Char-Broil Table Top Portable Propane Gas Grill, $30 This executes better than its charcoal sibling but is still occasionally problematic. After a hitchless assembly, we lit the grill from its underside, a slightly awkward process. The knob regulating heat worked smoothly but involved decoding a needlessly complex graphic. All the same, we turned out some quality grillables with little trouble.
The only real flaw is the flat grease pan under the grate. It should guide grease down and away from the flame. (The Weber Go-Anywhere Gas Grill's tented grease pan did this beautifully.) Instead, it let grease drip hazardously close to the flame, causing alarming flare-ups. Correct this obvious design flaw, and you'd have a solid player at a respectable price.
George Foreman GBroil for Two to Four, $40
Purists, scramble down from your bully pulpits: I realize electric grills are mere grilled-cheese warmers in your estimation. I included the George Foreman GBroil for one reason: Every time I mentioned this article to someone, they'd respond: "Oh, like the George Foreman grills?" Clearly this grill appears in enough buyers' selection sets to warrant a test-run.
I begrudge the GBroil's success out of stubborn romanticism: This sleek machine squeezes out all need for grilling finesse. It won't evoke the great outdoors, and you won't feel like "Wild Bill" Hickok astride his saddle. In fact, you will feel like a wimp whose urge for convenience has drained the color from your days. But food of all stripes will cook up nicely if you watch the clock, it requires zero assembly, and cleaning its nonstick surface couldn't be easier.
Convenience: 9 (The only reason the GBroil didn't score a 10 is that electricity limits where you can use it.)
Coleman RoadTrip Party Grill, $44 With its Jetsons-esque body, this grill had the boys scoffing until we fired it up. Our grillmaster liked its broilerlike grate; the thick bands of metal heated up much more than the skinny ribs of the other grills and locked in more juice. While mostly a plus, the grate also didn't fix firmly onto the grill's body and was a real pain to clean later. It also didn't create those beautiful hash marks that the skinnier grates did.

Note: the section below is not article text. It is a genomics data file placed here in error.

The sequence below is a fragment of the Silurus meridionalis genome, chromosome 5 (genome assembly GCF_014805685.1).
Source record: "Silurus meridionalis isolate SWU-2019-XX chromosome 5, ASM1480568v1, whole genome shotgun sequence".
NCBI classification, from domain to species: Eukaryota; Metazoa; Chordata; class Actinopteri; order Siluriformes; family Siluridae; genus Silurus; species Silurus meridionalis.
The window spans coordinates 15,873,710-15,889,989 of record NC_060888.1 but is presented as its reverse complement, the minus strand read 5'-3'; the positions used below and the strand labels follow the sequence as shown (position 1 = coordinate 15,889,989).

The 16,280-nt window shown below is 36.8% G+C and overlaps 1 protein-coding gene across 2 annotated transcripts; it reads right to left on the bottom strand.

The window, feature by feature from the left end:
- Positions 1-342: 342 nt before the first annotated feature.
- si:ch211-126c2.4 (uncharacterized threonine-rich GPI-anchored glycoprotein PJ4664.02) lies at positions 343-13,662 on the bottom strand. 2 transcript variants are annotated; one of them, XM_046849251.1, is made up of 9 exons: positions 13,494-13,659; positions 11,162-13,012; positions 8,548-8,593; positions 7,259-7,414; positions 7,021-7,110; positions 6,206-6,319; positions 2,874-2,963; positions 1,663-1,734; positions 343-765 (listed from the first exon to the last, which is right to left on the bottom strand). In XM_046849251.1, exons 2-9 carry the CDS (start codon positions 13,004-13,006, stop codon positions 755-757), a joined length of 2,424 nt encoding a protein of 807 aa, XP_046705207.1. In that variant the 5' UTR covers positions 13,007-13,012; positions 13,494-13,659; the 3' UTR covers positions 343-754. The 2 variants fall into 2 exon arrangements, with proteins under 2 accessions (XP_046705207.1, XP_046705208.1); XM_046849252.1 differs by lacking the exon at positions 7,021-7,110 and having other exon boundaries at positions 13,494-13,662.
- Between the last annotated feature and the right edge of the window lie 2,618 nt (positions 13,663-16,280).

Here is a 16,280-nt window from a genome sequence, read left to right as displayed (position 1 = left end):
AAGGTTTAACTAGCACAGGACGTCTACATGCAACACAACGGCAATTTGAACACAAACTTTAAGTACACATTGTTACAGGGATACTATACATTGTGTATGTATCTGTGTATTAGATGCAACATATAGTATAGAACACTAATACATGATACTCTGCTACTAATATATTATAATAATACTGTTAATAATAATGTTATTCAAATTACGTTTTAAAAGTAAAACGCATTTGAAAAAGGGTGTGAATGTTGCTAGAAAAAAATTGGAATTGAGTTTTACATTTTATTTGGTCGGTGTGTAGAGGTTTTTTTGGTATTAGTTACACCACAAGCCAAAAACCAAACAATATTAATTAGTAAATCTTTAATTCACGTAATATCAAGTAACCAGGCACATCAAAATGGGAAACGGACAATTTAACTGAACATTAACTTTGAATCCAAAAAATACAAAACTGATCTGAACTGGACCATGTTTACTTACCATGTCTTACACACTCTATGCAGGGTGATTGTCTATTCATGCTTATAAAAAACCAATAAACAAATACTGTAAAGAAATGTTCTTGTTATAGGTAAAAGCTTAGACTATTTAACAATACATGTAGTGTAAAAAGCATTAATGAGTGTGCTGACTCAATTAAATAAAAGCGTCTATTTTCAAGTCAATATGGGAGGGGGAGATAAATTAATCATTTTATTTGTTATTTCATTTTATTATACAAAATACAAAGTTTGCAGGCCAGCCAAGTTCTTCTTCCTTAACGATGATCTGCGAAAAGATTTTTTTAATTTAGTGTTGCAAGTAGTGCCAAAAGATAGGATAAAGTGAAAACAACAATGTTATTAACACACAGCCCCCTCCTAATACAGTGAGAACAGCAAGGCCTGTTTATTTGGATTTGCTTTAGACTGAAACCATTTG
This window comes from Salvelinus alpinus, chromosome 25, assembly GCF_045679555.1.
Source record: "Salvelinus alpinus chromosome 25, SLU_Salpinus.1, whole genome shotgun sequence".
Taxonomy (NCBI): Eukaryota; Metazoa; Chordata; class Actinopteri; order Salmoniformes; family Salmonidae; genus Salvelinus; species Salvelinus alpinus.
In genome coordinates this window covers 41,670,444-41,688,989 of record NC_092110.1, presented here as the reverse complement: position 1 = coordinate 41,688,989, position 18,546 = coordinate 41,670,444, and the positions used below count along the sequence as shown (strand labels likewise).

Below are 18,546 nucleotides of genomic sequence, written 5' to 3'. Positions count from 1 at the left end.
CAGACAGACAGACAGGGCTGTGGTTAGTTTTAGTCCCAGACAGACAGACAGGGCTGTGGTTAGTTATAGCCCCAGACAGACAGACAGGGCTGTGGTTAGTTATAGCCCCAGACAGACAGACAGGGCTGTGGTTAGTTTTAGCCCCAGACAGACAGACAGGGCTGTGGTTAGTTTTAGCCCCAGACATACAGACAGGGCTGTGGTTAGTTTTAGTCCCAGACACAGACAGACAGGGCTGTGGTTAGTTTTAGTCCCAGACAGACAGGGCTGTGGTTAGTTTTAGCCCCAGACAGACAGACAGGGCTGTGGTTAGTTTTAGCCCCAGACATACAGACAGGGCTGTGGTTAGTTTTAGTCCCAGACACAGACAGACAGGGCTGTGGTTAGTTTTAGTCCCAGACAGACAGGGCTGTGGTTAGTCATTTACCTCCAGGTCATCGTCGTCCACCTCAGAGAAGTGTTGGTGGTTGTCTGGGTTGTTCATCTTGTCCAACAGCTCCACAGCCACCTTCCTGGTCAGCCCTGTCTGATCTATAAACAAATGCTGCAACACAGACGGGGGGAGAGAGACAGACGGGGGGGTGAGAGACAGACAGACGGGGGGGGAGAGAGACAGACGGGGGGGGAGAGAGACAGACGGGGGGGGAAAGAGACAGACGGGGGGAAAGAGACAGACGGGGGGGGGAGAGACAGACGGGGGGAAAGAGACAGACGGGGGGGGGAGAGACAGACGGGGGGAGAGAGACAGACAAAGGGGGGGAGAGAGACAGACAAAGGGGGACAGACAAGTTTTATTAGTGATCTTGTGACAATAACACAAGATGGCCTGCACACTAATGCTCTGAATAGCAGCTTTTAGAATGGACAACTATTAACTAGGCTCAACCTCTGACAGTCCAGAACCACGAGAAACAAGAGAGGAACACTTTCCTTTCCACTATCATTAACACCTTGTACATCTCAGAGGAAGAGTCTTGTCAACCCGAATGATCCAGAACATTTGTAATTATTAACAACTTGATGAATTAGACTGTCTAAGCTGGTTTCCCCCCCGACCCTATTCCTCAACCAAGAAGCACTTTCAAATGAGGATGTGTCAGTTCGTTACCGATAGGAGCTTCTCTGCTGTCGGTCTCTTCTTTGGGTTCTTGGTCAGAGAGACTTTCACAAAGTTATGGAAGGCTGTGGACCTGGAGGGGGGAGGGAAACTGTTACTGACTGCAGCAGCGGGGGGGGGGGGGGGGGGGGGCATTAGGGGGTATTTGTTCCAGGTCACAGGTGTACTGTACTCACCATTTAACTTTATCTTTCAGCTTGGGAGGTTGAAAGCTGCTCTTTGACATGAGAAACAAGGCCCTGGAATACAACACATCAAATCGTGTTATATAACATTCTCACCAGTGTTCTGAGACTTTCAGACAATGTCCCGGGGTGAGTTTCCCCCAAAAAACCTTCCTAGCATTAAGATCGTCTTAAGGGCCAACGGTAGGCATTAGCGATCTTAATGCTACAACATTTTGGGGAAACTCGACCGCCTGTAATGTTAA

Its major problem is size: Good luck cooking for more than two finicky supermodels. At the same time, you could easily toss this tiny grill in your backpack, hike a ridge, and then grill for your honey all alone at the summit. If you and your honey are both finicky supermodels, so much the better.
Weber Go-Anywhere Gas Grill, $55 Now we're talking. After a straightforward assembly, this unit's push-button igniter didn't work, a problem readily solved with a manual lighter. After that, it was smooth grilling. We dug the thoughtful design touches: the tented grease pan, the clasp locking its legs into sturdy position, its slightly deeper cover, which allowed heat to build gradually. It also has a generous cooking surface in a still-portable size. If you dream of folding up your Viking stove and inflating it in miniature in the great outdoors, this grill's for you.
Weber Smokey Joe Gold, $30 What a beaut. The boys flocked around this like it was a Bettie Page flipbook. With rock-solid, simple construction, its roomy basin holds more glowing coals than the others', so you can continuously add fresh coals to the spent ones, minimizing the need to dump ashes. At the same time, it's easily portable, with elegantly bolted steel carrying arms. Its proportions also keep the food the right distance from the heat. Finally, the Smokey Joe's ventilation is tough to beat: Two pairs of adjustable holes in its body and four on the top come pre-assembled and work flawlessly. Standing astride the Smokey Joe in his Panama straw hat, lazily flipping a salmon steak, our grillmaster Ivan was in hog heaven. What more can you ask for than pure contentment?
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